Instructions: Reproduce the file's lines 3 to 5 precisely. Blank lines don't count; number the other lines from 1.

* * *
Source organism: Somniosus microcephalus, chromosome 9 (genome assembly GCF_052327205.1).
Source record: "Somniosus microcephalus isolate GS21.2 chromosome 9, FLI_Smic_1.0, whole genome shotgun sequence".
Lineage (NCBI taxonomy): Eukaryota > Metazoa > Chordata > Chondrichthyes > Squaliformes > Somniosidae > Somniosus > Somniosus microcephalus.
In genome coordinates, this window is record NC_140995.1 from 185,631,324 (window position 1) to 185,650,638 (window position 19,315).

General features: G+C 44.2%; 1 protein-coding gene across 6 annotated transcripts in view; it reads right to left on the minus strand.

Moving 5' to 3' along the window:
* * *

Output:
Lineage (NCBI taxonomy): Eukaryota > Metazoa > Chordata > Chondrichthyes > Squaliformes > Somniosidae > Somniosus > Somniosus microcephalus.
In genome coordinates, this window is record NC_140995.1 from 185,631,324 (window position 1) to 185,650,638 (window position 19,315).

General features: G+C 44.2%; 1 protein-coding gene across 6 annotated transcripts in view; it reads right to left on the minus strand.